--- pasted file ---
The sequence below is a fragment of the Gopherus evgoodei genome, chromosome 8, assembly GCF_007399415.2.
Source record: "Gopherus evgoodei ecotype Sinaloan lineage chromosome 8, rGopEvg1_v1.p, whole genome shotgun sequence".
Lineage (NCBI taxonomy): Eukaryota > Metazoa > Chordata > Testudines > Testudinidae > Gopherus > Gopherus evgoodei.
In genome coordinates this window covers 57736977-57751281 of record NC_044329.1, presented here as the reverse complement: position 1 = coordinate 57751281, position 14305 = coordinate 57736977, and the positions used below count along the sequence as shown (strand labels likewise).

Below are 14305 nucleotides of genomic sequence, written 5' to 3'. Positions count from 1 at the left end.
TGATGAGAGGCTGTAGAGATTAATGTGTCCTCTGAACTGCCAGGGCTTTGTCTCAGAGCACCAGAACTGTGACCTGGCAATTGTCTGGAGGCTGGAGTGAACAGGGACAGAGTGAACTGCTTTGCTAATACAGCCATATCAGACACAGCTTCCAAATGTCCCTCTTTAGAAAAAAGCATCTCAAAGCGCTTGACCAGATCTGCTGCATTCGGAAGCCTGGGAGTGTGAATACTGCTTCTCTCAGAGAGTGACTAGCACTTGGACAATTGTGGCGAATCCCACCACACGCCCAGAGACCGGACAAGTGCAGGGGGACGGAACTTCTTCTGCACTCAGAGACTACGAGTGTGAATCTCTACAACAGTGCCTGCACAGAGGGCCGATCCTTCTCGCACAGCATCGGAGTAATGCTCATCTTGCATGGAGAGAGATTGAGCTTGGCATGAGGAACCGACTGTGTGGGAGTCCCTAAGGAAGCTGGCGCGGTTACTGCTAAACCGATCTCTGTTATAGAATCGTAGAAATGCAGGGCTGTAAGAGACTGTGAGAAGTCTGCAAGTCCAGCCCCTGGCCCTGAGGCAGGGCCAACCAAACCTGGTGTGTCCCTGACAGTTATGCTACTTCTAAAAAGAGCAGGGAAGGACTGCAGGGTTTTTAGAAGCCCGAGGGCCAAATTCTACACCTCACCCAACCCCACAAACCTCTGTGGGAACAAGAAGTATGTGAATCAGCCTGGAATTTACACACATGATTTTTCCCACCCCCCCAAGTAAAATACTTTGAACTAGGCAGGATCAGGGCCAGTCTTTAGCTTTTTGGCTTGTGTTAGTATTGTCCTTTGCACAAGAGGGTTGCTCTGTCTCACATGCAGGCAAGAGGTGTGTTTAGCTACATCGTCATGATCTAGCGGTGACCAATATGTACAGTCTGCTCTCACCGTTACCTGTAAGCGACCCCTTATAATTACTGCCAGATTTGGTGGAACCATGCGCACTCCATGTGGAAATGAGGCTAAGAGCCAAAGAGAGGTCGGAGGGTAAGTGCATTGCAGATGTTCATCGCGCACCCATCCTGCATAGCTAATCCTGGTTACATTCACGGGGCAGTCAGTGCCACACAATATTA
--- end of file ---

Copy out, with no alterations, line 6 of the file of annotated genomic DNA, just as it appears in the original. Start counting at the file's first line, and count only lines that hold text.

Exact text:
TGATGAGAGGCTGTAGAGATTAATGTGTCCTCTGAACTGCCAGGGCTTTGTCTCAGAGCACCAGAACTGTGACCTGGCAATTGTCTGGAGGCTGGAGTGAACAGGGACAGAGTGAACTGCTTTGCTAATACAGCCATATCAGACACAGCTTCCAAATGTCCCTCTTTAGAAAAAAGCATCTCAAAGCGCTTGACCAGATCTGCTGCATTCGGAAGCCTGGGAGTGTGAATACTGCTTCTCTCAGAGAGTGACTAGCACTTGGACAATTGTGGCGAATCCCACCACACGCCCAGAGACCGGACAAGTGCAGGGGGACGGAACTTCTTCTGCACTCAGAGACTACGAGTGTGAATCTCTACAACAGTGCCTGCACAGAGGGCCGATCCTTCTCGCACAGCATCGGAGTAATGCTCATCTTGCATGGAGAGAGATTGAGCTTGGCATGAGGAACCGACTGTGTGGGAGTCCCTAAGGAAGCTGGCGCGGTTACTGCTAAACCGATCTCTGTTATAGAATCGTAGAAATGCAGGGCTGTAAGAGACTGTGAGAAGTCTGCAAGTCCAGCCCCTGGCCCTGAGGCAGGGCCAACCAAACCTGGTGTGTCCCTGACAGTTATGCTACTTCTAAAAAGAGCAGGGAAGGACTGCAGGGTTTTTAGAAGCCCGAGGGCCAAATTCTACACCTCACCCAACCCCACAAACCTCTGTGGGAACAAGAAGTATGTGAATCAGCCTGGAATTTACACACATGATTTTTCCCACCCCCCCAAGTAAAATACTTTGAACTAGGCAGGATCAGGGCCAGTCTTTAGCTTTTTGGCTTGTGTTAGTATTGTCCTTTGCACAAGAGGGTTGCTCTGTCTCACATGCAGGCAAGAGGTGTGTTTAGCTACATCGTCATGATCTAGCGGTGACCAATATGTACAGTCTGCTCTCACCGTTACCTGTAAGCGACCCCTTATAATTACTGCCAGATTTGGTGGAACCATGCGCACTCCATGTGGAAATGAGGCTAAGAGCCAAAGAGAGGTCGGAGGGTAAGTGCATTGCAGATGTTCATCGCGCACCCATCCTGCATAGCTAATCCTGGTTACATTCACGGGGCAGTCAGTGCCACACAATATTA